Just a lil' announcement for y'all:  Today, I am guest posting at The Silent Isle, the blog of writer extraordinaire, Anna Urquhart.  Give a read.  Leave a message after the beep.  Merci beaucoup.

Wednesday, May 8, 2013

Faster than you

My husband and I decided to do away with cable television a few years ago.  We reasoned that we didn't watch more than 3 shows and were tired of paying the increasingly exorbitant bill.  Since we have young children who didn't agree to this decision, we bought an Apple TV that streams online shows that are either free (Hulu), free with a subscription fee (Netflix), or charge a la carte (iTunes).  This has worked for our entire family with little guff.  The only problem I have with Hulu (upon which we depend for network shows such as "Community" and "Bob's Burgers" and basic cable shows like "The Daily Show") is the commercials.  I realize that Hulu is free because they use paid advertising, however my husband and I moan at every one of those cash cows that interrupt our regularly scheduled programming.

This post is not about the evils of marketing, however.  No, I have a bone to pick with one in particular.  You've seen it, don't lie to me.  AT&T has this ad campaign, "It's Not Complicated," in which they send a guy in a suit to a school to ask elementary school kids at a round table stupid questions, such as "Is it better to be big or little?"  Really?  It all comes down to a dichotomy?  Hey kids, is it better to be evil or kind, because we all know that bigger is better and little is weak and evil and something to be mocked in gym class.

The particular commercial that gets my goat every time I see it is this one:


Yes, that little girl and her lisp are darling.  Yes, the little boy next to her making subtle faces at her imaginative ramble is also adorbs.  But why is AT&T pushing this message at kids?  Faster is better than slow.  Didn't Aesop prove this wrong centuries ago?

I take umbrage with this idea, with the entire dichotomous ad campaign - even if it is meant to be somewhat coy - because of what I witness with my kids and kids who I have taught over the years.  The message that faster is better is not just coming from the jackass in the AT&T suit, it's coming directly from the school systems.  It's coming directly from the Department of Education and from the Princeton Review.  It's coming from the Olympics and every sports team that rejected me as a kid.

Case in point: my six-year-old son is funny and sweet and smart, but he's not a talented athlete, at least not yet.  After dinner one night, he and his athletic older sister and a seven-year-old neighbor were racing down the sidewalk.  My son came in the house, head hanging.  He wasn't crying, just sad.  When I asked what was wrong he said, "I'm not good at anything."  How did he reach this conclusion?  Because he wasn't fast enough to ever win the race between two older girls with longer legs.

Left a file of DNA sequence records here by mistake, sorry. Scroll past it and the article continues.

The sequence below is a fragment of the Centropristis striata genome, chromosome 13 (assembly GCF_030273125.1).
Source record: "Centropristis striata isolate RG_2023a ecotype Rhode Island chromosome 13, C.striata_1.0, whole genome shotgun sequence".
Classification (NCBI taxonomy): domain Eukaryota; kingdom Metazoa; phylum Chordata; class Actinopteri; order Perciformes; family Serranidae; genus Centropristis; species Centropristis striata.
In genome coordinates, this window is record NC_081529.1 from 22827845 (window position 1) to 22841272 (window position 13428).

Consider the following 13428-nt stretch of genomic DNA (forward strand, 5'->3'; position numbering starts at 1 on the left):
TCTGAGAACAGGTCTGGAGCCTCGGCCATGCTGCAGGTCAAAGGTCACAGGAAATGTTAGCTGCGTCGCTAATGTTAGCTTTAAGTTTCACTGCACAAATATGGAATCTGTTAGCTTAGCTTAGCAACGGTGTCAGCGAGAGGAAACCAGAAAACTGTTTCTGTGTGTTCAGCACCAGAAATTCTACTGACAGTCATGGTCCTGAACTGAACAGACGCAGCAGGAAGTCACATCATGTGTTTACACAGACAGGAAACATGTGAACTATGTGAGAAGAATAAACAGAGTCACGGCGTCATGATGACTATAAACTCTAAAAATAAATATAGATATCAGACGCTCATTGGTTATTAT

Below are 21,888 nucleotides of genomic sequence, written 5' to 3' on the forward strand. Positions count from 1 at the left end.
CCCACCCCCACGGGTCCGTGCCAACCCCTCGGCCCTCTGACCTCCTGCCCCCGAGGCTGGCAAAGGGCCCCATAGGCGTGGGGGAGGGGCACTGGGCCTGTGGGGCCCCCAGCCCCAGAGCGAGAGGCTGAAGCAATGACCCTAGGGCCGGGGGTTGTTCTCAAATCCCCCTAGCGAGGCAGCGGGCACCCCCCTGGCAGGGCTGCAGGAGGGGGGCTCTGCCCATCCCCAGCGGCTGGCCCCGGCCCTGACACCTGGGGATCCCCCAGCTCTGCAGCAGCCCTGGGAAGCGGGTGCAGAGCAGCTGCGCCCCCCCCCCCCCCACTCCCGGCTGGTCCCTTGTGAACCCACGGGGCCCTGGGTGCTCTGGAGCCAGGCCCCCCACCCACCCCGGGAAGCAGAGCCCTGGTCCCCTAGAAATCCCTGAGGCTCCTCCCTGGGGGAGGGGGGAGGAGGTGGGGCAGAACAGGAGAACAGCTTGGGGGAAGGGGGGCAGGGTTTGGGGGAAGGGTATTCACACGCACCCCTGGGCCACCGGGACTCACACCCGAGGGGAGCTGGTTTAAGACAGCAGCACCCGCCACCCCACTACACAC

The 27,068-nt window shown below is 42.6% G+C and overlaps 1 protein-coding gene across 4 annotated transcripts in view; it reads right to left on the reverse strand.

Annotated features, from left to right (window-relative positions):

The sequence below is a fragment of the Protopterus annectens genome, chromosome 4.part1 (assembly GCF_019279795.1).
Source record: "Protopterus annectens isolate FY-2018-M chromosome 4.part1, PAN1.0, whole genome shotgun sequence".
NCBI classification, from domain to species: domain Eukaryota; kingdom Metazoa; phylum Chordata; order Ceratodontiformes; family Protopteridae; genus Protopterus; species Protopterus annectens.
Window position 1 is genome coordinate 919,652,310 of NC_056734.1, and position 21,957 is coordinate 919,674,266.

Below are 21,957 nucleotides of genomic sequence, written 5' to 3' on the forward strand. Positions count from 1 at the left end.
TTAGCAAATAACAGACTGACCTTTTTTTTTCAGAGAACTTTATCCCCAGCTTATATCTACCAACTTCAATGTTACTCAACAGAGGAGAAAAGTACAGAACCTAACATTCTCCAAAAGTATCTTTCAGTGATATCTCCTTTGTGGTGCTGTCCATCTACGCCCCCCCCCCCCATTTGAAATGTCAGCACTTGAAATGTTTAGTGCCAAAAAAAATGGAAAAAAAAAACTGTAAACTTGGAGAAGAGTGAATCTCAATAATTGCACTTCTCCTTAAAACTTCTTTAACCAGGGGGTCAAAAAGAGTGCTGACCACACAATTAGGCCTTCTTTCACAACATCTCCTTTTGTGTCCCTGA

Second case in point: my daughter has been stuck on the same math facts test all year.  Math facts tests are 100 problems - usually one type of problem, like multiplication of single digits - timed over 5 minutes (I think, maybe less).  She knows the math and only misses one or two problems, but she cannot complete the test.  Ever.  She has taken the same test the ENTIRE year!  Why?  Because she works slowly.  She may be doing long division, geometry, and fraction homework, but she's still on that bleedin' multiplication math facts test.  I worry about what will happen with the standardized test she's required to take next week.

I asked around for information about test accommodations and learned that a.) I will have to pay for a full IQ battery to have my daughter's processing speed tested; b.) these are the only tests (administered by a licensed psychologist and if not covered by insurance ranging between $400-$800) that are accepted in the public schools; and c.) she has to have a 20 point discrepancy between her speed and her IQ to receive accommodations.  That's a huge discrepancy, one I doubt she has.  What does this mean?  She may not finish the test or any of the tests she has to take on her journey through elementary, middle and high school, which eventually will effect her ability to receive college scholarships.